Greg James is a name I’ve heard before and Gemma Cairney a face I think I might have seen somewhere. It was they who introduced the New Year’s Eve Fireworks (BBC1 Wednesday, 11.55pm). And to their credit, they just got out of the way, letting us enjoy the view from Central Hall, Westminster and handing over to the GLA the responsibility for the first 10 minutes of TV in 2015. “Keeeeeeeep drinking!” they trilled upon their return. “Responsibly.”

  1. Bake Off contestant Iain Watters is a “furious owl-man”; Nigel Farage is a “frogman of the people”; Gordon Brown is “the Gruffalo”; David Cameron is “Igglepiggle”; Ed Miliband has “the face of a rubber ear”; Russell Brand is “a cross between Jesus and Rise of the Planet of the Apes“; The Proclaimers once were “Frankie Boyle lookalikes”; Alex Salmond is the “automatic pilot from Airplane“; and Dapper Laughs’ Daniel O’Reilly appeared on Newsnight “dressed as a ’50s beat poet”
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Watched #06
Emma Willis and Marvin Humes host The Voice UK (BBC1 Saturday, 7.10pm). I know this because I read the blurb. However, watching the programme – which just starts, no ground-rules – the duo disappear. If you know who to look for, you might spot them in the green room, contorting and cajoling along with the well-wishers. Impotently calling out to Kylie et al to slam that stopper. “Come on!” At this point in the show’s process (‘The Blind Auditions’), it makes for the weirdest presenting job on TV.

It’s not snobbery that prompts me to say this, just context; but I haven’t followed a Saturday night talent show since the second series of The X Factor. But I was challenged to review The Voice UK by Ian Jones (and, yes, I do take requests). I’m a little off the pace – there’s some chat about how many acts each ‘coach’ has acquired, but I’ve no idea how big their final roster needs to be, or, indeed, the deadline for that. As a result, this episode felt a bit formless, it didn’t really resolve itself into anything, other than some stuff that happened. Not that I have a problem with the programme. A lot of things I recognised and enjoyed, such as the montage heroics with all sorts of different simulated film grades and loads of lens flare. Likewise the musical stings that round off each auditionee’s segment, laser-targeted for pathos. Other elements surprised me. Pleasantly. The unusual feeling of loneliness as singers find their way through seemingly deserted backstage corridors before stepping out onto a silent stage – save for some throat-clearing and microphone rustles – was interesting and quite at odds with the usual bombast of these things. Similarly, the loose chat of the coaches, deemed so important, so jewel-like, it is punched up onto the screen in subtitles. “Great”. “There’s two”. “What about Tom?” I was also taken with the audience’s arbitrary support for Kylie, or Sir Tom, or will.i.am, or Ricky at various points when someone has a choice of all four. There seemed no wisdom behind who was winning the swell, like The Price is Right studio suddenly fixating on the correct value of a microwave oven.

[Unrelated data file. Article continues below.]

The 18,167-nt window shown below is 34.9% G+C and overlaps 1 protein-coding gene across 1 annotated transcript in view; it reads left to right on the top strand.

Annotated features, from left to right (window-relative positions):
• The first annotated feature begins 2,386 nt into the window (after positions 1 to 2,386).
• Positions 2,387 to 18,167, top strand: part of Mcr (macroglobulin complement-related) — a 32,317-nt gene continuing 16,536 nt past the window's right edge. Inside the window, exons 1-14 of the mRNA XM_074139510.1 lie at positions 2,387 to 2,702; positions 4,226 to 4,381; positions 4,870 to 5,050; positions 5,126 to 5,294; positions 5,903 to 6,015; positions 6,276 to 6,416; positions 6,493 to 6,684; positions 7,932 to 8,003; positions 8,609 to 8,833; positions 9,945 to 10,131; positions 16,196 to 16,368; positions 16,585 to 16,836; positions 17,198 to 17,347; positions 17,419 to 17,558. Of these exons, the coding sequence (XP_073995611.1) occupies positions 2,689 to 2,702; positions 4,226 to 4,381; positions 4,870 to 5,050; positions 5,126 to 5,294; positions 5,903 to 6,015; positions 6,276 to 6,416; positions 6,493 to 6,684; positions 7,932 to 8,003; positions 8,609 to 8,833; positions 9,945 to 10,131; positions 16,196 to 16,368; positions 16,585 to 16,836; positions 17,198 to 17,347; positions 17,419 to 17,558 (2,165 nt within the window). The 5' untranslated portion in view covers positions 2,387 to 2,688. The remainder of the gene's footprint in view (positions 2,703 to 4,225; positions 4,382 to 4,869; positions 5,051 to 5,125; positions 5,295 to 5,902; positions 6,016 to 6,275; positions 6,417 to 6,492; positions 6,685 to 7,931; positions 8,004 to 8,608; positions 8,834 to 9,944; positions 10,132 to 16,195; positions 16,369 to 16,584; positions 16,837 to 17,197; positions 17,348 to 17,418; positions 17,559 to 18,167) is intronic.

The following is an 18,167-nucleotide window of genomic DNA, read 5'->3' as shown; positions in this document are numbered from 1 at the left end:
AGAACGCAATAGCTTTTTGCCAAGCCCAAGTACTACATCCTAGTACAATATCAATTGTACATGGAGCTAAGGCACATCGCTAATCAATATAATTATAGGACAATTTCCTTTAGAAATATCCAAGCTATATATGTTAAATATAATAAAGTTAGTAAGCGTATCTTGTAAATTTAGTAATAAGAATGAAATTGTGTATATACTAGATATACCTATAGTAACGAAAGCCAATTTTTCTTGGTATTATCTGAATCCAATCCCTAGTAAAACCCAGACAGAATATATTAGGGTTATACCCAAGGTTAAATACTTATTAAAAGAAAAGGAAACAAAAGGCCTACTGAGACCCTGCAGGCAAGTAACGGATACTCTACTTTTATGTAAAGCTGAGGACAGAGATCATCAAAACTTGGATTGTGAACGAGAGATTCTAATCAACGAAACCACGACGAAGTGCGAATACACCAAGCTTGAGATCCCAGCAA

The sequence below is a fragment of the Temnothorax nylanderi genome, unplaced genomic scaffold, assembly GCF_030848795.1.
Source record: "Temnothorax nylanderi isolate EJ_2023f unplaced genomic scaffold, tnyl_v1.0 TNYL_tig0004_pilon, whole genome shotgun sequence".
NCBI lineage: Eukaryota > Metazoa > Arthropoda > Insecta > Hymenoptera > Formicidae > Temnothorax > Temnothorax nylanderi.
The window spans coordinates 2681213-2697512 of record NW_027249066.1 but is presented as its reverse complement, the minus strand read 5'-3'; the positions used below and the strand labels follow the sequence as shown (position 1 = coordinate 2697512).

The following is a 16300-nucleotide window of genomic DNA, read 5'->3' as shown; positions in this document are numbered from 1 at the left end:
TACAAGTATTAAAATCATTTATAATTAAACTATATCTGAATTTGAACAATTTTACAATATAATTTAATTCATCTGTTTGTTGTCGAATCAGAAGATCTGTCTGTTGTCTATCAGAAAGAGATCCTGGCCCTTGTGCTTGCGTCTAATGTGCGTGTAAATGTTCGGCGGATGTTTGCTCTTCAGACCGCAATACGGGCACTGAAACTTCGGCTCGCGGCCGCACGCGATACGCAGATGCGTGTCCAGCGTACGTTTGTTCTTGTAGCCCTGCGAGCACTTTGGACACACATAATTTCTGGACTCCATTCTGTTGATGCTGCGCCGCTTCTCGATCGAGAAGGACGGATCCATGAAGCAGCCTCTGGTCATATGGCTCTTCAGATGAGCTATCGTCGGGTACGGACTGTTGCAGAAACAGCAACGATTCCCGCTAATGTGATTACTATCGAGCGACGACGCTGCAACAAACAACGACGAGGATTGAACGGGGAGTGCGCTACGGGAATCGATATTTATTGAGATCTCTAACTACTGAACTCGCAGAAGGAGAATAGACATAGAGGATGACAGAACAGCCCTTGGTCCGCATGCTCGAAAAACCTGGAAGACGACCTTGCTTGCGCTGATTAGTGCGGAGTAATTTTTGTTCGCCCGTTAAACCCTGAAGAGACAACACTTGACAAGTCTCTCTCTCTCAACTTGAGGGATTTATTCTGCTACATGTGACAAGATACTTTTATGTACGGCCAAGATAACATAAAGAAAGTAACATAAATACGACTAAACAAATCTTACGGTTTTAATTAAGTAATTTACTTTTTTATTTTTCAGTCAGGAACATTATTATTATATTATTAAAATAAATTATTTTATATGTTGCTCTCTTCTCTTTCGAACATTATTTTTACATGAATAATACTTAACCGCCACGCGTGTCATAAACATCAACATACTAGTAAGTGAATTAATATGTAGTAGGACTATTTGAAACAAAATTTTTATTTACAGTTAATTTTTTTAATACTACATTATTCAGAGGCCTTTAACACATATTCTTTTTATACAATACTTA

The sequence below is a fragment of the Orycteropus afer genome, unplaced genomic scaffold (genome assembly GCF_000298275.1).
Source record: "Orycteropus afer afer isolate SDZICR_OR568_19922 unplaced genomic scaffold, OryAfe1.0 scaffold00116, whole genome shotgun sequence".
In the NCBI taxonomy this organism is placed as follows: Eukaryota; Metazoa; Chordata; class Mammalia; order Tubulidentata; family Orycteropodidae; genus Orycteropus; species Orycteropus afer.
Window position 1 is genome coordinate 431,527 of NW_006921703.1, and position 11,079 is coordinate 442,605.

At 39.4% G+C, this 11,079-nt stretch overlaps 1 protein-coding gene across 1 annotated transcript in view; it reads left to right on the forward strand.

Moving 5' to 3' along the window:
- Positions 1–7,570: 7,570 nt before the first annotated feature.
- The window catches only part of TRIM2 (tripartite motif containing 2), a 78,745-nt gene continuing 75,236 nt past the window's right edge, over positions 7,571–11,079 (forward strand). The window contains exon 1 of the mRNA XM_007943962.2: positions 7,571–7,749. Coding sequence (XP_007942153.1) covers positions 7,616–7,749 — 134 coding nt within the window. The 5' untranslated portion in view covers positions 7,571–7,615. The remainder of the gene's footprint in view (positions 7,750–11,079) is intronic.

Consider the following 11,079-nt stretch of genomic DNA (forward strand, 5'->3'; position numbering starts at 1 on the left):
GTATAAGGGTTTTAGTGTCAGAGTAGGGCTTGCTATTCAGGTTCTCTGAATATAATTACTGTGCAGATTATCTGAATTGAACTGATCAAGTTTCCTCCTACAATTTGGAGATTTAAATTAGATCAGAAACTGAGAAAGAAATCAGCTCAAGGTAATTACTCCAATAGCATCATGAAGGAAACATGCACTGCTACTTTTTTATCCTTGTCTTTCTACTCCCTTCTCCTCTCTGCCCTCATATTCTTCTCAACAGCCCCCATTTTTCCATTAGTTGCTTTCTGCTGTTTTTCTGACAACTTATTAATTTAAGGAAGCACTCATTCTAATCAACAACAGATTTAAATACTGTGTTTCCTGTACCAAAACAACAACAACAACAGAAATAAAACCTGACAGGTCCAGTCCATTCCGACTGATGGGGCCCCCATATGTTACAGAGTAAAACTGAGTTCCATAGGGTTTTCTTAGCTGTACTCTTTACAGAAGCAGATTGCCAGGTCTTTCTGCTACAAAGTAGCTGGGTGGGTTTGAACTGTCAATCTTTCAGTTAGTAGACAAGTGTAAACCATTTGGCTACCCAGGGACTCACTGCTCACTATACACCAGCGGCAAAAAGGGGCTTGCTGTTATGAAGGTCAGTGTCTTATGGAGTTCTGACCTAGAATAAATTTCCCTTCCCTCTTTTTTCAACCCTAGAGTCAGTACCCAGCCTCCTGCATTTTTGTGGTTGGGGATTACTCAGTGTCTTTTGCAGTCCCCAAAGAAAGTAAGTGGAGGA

In one of those weird past-tense segments on bleached-out video, will.i.am talked to somebody stood to the side of the camera about how the show was about all music, the blues, opera, folk; at which point a stream of contestants representing each failed to win any sponsorship. But still, everyone leaves The Voice UK happy, and that’s the best thing about it. It’s a build ’em-up sort of show. “You were made for the stage,” enthuses Ricky to Leanne Jones whose performance of Skyfall has turned no heads or buttocks.

Now clocking up its 21st series of – as Noel Edmonds would say – its ‘modern era’, Top Gear (BBC2 Sunday, 8pm) returns doing what it does. The sheer confidence remains impressive, the programme never looking for a cute rationale to do what it wants to. Tonight, there’s an item on “hot hatches” which straddles the whole episode. The usual hi-jinks and explosions result and a smashing sequence of Jeremy Clarkson trashing a supermarket – the show, as ever, exploiting TV’s profligacy. These things are possible simply because it’s telly. It’s true the banter between Clarkson, Hammond and May can pall, the news segment often resulting in three mediocre wits attempting to upstage the other, and so many of the show’s ticks rely on age-old references (Clarkson’s: “Run away!” is a mildewy lift from The Holy Grail), but it is what it is and it does what it does. “Back in your box, Hammond!” roars guest Hugh Bonneville, tapping correctly into the abrasive, clubby ethos – to the point of even wearing an appalling sweater.